you shall raise up the foundations of many generations;
you shall be called the repairer of the breach,
the restorer of streets to live in.
Benedic, anima mea
We entreat you on behalf of Christ, be reconciled to God. For our sake he made him to be sin who knew no sin, so that in him we might become the righteousness of God.
As we work together with him, we urge you also not to accept the grace of God in vain. For he says,
"At an acceptable time I have listened to you,
and on a day of salvation I have helped you."
See, now is the acceptable time; see, now is the day of salvation! We are putting no obstacle in anyone's way, so that no fault may be found with our ministry, but as servants of God we have commended ourselves in every way: through great endurance, in afflictions, hardships, calamities, beatings, imprisonments, riots, labors, sleepless nights, hunger; by purity, knowledge, patience, kindness, holiness of spirit, genuine love, truthful speech, and the power of God; with the weapons of righteousness for the right hand and for the left; in honor and dishonor, in ill repute and good repute. We are treated as impostors, and yet are true; as unknown, and yet are well known; as dying, and see-- we are alive; as punished, and yet not killed; as sorrowful, yet always rejoicing; as poor, yet making many rich; as having nothing, and yet possessing everything.
Jesus said, "Beware of practicing your piety before others in order to be seen by them; for then you have no reward from your Father in heaven.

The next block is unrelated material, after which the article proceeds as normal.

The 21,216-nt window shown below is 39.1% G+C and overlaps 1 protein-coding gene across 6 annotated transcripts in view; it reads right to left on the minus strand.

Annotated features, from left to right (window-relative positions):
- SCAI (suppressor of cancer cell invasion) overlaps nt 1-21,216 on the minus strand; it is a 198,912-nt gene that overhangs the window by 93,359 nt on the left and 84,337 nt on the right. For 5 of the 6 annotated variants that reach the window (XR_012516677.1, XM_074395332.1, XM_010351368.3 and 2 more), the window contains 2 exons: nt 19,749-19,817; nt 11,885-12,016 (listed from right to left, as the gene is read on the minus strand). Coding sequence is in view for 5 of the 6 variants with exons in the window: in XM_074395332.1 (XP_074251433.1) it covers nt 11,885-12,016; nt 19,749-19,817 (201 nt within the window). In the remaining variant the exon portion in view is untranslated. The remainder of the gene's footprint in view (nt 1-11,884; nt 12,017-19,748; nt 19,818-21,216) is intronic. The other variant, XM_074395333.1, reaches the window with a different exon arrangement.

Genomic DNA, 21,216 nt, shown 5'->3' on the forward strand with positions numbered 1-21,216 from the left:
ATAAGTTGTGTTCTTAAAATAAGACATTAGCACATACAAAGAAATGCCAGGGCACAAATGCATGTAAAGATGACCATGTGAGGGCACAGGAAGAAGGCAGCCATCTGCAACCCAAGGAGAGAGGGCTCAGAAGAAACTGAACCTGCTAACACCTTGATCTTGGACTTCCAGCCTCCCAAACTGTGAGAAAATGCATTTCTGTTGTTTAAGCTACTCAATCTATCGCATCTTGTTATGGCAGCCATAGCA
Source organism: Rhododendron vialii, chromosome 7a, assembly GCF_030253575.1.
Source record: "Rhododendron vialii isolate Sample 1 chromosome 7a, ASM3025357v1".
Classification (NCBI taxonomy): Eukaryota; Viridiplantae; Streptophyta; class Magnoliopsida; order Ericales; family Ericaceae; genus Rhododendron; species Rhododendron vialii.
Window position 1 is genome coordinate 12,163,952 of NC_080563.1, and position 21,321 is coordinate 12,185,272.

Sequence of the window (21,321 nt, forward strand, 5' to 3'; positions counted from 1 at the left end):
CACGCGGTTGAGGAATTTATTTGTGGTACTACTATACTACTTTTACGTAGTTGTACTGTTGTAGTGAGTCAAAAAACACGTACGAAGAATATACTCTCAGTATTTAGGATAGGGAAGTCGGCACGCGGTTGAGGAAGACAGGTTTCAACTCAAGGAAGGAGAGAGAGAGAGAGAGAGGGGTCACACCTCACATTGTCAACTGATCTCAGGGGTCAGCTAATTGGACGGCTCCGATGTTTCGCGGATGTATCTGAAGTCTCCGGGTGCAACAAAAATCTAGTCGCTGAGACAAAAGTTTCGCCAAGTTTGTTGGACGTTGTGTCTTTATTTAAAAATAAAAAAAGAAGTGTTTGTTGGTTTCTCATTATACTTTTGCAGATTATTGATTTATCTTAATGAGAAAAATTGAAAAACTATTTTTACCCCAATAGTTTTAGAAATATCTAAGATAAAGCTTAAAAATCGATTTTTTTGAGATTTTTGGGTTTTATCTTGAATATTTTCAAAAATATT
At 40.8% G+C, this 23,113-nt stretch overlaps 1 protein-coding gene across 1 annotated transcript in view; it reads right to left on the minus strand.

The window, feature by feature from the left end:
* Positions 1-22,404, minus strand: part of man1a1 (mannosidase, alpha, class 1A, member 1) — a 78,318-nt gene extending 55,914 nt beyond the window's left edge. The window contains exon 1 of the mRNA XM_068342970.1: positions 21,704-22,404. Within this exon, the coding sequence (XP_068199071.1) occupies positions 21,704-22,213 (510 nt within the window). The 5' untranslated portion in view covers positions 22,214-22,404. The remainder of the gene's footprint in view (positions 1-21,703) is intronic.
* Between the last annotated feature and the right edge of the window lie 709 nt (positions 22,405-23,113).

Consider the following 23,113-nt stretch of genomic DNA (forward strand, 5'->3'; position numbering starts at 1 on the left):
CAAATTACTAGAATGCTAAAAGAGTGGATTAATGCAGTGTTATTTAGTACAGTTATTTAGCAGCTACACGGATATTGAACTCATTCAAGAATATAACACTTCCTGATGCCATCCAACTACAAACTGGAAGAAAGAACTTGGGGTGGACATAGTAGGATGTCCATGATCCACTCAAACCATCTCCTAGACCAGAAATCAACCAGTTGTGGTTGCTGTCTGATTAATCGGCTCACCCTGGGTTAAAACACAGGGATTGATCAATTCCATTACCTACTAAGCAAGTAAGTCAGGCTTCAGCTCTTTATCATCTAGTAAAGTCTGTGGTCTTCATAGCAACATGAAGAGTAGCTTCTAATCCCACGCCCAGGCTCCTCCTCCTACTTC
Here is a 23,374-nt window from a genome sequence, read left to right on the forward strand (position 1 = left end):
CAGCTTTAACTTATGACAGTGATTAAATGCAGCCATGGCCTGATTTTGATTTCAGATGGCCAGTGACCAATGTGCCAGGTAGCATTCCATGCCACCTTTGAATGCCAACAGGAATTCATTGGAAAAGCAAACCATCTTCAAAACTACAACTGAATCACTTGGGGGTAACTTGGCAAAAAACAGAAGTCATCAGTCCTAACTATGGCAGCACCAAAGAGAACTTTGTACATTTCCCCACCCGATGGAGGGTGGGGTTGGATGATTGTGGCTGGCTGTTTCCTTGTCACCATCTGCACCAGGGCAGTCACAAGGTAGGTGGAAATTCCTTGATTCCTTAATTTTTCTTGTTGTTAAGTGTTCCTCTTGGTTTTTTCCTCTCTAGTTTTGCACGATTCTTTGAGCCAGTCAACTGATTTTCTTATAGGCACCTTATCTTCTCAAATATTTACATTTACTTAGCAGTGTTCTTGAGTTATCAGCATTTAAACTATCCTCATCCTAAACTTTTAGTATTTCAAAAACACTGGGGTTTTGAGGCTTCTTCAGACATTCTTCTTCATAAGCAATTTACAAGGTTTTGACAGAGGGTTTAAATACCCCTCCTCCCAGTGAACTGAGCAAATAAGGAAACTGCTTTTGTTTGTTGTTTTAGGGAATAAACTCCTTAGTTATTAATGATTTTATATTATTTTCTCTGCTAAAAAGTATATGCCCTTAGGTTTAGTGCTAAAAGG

"So whenever you give alms, do not sound a trumpet before you, as the hypocrites do in the synagogues and in the streets, so that they may be praised by others. Truly I tell you, they have received their reward. But when you give alms, do not let your left hand know what your right hand is doing, so that your alms may be done in secret; and your Father who sees in secret will reward you.
"And whenever you pray, do not be like the hypocrites; for they love to stand and pray in the synagogues and at the street corners, so that they may be seen by others. Truly I tell you, they have received their reward. But whenever you pray, go into your room and shut the door and pray to your Father who is in secret; and your Father who sees in secret will reward you.
"And whenever you fast, do not look dismal, like the hypocrites, for they disfigure their faces so as to show others that they are fasting. Truly I tell you, they have received their reward. But when you fast, put oil on your head and wash your face, so that your fasting may be seen not by others but by your Father who is in secret; and your Father who sees in secret will reward you.
"Do not store up for yourselves treasures on earth, where moth and rust consume and where thieves break in and steal; but store up for yourselves treasures in heaven, where neither moth nor rust consumes and where thieves do not break in and steal. For where your treasure is, there your heart will be also."
Someone gave me this little book years ago, and as Lent approaches, its title strikes me as just the thing to ponder during Lent 2018. I’m not sure if I got it right last Lent, or any of the previous fifty-something ones before that, but here it is in a book by John McQuiston II:
It is for us